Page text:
Senate Finance Chairman Max Baucus (D-Mont.) emerged Thursday afternoon from a private meeting of key Finance panel negotiators on health care reform and expressed optimism that discussions toward a bipartisan bill remained on track.
Baucus said Senators are continuing to review options to deliver legislation that is deficit-neutral, explaining that a renewed emphasis has been placed on developing additional cost-cutting measures in addition to new taxes as a means to pay for the health care overhaul. Earlier Thursday during a full meeting of the Finance panel there was a predictably negative reaction among those on both sides of the aisle to some of the proposed revenue enhancements.
Were moving the ball forward, Baucus told reporters. Everyone wants to find a way to get to yes here. That tone hasnt changed one wit. Its difficult, but theres no discouragement.
According to knowledgeable sources, the proposals discussed during Thursday mornings closed-door meeting of the full Finance Committee included an income-tax surcharge of as high as 5 percent on wealthy earners, a sugar tax and some sort of additional tax on dividend earnings.
Sen. Olympia Snowe (Maine), among the Republicans working with Baucus to try and reach a bipartisan compromise, noted the difficulty in coming to an agreement of any kind that involved taxes. Snowe declined to divulge details from Thursday afternoons negotiating session, although she did offer that implementing a value-added tax as a means to pay for health care was off the table.
Anytime you introduce any taxes into the funding methods, it always raises the probability for opposition, Snowe said. So you want to be very careful, and frankly you dont want to tax unless its essential.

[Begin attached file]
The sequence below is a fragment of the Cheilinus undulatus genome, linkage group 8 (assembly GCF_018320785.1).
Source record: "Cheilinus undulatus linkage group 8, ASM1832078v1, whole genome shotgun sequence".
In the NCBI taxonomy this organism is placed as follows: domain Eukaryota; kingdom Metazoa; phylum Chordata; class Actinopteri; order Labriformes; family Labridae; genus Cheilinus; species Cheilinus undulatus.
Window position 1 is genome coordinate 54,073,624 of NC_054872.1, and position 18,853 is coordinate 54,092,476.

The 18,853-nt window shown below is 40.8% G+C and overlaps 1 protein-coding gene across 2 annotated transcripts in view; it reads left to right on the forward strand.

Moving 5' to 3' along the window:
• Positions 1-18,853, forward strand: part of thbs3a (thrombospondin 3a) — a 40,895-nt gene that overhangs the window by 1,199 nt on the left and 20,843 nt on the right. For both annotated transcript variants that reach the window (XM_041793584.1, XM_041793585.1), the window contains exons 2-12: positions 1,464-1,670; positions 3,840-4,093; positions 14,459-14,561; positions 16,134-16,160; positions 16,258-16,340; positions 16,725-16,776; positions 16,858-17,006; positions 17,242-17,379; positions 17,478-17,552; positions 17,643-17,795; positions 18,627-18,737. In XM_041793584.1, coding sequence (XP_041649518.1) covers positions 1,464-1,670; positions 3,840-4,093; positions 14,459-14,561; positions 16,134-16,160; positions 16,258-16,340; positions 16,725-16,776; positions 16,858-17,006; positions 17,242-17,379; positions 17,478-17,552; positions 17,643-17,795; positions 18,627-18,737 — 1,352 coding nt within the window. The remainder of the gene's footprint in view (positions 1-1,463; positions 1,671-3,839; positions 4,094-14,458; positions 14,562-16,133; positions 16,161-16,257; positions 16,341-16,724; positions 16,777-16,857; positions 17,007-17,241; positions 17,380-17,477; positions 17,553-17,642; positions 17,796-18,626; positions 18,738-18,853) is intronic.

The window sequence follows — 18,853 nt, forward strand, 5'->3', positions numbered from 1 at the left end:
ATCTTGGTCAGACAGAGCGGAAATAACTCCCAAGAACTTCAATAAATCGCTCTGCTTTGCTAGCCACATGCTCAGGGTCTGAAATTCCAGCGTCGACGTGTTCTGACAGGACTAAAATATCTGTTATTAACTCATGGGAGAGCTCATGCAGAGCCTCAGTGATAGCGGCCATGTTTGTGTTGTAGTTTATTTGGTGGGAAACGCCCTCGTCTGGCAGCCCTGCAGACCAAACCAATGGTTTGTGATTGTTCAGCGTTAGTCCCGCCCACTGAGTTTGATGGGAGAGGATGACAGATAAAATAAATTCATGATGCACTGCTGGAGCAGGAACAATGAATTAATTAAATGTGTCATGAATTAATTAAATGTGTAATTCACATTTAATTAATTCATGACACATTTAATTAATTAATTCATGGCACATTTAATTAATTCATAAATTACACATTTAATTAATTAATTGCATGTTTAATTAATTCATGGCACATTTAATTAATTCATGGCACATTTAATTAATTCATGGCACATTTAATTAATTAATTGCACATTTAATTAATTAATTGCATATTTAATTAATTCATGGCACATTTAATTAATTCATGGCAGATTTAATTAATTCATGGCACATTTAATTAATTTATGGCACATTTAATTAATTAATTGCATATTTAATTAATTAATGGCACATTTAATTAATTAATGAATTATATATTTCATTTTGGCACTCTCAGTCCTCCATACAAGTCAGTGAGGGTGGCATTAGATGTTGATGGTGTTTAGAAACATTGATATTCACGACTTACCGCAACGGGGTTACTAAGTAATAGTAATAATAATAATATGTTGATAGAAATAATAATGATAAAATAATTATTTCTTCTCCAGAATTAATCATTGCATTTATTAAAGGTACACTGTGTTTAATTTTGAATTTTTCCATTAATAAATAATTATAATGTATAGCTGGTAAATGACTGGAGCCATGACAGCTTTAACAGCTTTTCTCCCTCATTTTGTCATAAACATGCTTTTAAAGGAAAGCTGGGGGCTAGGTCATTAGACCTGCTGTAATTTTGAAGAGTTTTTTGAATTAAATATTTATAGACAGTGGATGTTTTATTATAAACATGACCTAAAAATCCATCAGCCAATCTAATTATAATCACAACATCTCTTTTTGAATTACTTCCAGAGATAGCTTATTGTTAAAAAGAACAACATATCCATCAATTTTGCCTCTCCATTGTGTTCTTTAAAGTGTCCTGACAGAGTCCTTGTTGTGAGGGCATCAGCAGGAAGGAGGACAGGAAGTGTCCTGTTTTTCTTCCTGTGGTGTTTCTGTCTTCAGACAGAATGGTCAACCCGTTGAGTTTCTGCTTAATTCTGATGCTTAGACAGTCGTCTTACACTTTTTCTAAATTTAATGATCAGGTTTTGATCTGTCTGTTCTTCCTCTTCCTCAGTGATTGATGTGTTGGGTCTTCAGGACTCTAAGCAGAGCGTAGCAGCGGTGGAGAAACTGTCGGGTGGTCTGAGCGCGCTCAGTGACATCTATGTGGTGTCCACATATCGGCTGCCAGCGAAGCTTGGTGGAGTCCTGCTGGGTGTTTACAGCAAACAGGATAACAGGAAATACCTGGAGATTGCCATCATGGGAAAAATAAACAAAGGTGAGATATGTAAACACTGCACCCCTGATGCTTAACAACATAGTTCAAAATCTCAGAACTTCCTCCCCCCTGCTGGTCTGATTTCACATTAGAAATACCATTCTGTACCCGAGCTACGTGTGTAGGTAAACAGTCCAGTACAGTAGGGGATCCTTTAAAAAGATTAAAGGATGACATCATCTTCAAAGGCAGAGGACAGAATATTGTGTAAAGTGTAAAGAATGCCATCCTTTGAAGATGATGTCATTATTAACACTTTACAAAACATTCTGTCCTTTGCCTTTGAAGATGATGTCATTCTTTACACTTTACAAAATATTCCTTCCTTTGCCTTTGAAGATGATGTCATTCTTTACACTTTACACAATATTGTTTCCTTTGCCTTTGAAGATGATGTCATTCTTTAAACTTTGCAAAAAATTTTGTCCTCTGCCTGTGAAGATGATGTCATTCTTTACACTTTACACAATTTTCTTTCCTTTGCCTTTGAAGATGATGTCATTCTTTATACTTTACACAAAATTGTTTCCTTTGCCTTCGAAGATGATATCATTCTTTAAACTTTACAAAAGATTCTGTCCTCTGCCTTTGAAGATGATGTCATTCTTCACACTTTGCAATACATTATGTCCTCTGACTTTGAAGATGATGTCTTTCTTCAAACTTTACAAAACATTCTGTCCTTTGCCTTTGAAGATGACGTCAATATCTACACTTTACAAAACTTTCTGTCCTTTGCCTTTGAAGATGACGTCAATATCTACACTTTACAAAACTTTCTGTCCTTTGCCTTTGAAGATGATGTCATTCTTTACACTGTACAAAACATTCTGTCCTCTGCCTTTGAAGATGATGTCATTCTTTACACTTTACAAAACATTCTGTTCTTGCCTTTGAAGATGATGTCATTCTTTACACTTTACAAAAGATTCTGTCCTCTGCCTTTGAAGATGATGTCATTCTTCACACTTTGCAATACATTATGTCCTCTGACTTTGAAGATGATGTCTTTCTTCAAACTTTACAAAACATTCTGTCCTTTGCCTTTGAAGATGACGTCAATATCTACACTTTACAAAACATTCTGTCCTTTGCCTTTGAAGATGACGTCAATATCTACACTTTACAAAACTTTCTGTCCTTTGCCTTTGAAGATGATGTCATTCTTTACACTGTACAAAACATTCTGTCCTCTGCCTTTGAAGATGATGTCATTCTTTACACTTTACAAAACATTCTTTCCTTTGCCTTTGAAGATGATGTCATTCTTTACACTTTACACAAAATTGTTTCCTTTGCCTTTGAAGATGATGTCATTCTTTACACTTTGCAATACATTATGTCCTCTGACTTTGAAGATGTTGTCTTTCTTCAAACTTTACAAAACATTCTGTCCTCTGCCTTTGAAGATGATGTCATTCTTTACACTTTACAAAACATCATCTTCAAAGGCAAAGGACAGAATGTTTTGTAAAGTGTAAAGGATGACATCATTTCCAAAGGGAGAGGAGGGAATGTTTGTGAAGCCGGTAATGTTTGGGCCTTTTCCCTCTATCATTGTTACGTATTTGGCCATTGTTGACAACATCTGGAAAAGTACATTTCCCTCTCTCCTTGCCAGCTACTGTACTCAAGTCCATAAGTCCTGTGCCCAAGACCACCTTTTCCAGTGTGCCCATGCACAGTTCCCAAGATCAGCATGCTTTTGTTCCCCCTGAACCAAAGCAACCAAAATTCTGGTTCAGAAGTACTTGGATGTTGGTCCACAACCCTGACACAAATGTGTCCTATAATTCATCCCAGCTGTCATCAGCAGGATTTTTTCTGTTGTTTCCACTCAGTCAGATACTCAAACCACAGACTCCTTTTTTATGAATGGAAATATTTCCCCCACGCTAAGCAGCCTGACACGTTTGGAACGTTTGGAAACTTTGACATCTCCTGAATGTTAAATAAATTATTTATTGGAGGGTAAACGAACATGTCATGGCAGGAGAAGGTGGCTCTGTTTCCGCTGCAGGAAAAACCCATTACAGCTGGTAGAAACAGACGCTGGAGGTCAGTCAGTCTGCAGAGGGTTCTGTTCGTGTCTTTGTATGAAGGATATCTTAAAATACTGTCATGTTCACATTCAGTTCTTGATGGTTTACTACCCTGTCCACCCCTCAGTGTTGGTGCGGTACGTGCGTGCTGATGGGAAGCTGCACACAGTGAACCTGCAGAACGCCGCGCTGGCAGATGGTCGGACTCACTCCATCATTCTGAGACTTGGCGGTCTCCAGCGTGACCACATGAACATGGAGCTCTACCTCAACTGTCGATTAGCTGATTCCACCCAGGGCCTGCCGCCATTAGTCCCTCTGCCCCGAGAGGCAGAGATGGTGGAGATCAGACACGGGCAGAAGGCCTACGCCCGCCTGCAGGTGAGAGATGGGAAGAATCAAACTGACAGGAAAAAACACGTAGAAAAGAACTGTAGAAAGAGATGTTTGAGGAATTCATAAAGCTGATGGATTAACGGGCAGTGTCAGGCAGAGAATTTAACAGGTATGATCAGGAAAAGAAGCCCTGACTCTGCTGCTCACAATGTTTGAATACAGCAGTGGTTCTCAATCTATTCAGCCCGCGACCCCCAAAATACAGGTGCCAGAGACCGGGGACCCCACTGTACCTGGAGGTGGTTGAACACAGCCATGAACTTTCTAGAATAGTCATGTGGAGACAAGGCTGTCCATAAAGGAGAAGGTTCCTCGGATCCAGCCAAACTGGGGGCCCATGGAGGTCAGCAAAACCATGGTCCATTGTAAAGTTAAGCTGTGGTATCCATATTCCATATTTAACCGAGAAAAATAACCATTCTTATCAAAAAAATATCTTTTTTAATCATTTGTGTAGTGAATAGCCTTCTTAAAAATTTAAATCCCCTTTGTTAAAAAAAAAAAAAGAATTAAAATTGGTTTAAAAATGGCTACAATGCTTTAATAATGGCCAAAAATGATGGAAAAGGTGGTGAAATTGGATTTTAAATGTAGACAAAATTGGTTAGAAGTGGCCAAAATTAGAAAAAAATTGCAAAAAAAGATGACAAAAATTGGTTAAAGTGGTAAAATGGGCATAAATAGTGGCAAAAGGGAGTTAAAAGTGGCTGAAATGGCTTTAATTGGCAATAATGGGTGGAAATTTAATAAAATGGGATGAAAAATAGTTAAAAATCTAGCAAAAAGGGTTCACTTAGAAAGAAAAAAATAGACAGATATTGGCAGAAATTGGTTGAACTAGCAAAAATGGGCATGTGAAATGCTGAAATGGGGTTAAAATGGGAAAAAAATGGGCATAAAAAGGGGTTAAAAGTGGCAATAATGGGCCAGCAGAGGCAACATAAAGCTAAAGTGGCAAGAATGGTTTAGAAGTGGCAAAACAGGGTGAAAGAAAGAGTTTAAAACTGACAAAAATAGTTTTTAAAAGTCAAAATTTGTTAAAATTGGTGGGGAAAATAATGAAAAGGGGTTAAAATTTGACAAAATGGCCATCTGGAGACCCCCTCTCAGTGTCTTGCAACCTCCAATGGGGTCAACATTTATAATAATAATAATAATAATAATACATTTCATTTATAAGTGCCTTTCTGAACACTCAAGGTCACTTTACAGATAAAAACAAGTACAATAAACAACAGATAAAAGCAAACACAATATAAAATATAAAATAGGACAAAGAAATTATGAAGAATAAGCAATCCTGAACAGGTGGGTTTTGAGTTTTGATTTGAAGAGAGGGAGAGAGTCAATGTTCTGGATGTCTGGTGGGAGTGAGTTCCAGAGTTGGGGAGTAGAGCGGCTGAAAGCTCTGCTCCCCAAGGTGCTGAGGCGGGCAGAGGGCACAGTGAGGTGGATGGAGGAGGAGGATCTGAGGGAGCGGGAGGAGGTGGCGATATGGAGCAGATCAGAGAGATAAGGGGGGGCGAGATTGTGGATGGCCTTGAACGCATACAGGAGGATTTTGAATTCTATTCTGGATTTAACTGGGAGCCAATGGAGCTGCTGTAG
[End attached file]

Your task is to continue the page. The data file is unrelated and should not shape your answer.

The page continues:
In a sign of a potential détente on another divisive issue whether to implement a government-run insurance option as a part of health care reform Baucus hinted that Senate Democratic leaders might be softening their position. Disagreement over the government-run insurance option is one of the main obstacles to a bipartisan health care bill.
Senate Majority Leader Harry Reid (D-Nev.) told reporters Thursday that he could envision a nonprofit medical cooperative plan of some sort being acceptable substitute for a government-run insurance option. And Baucus said he believes Reid is now flexible on the issue, a hopeful sign for his goal of drafting a consensus bill.
But in discussing his interest in the medical cooperative compromise, Reid did not necessarily sound as though he was giving up on the policy of government involvement. Democrats largely favor the government-run option, while Republicans oppose it.
Were going to have some type of public option call it co-op, call it whatever you want, Reid said. Were trying to work something out and have not drawn any lines in the sand.
Snowe conceded that Reids take on the issue could present a problem.
If its one and the same it would be problematic, she said.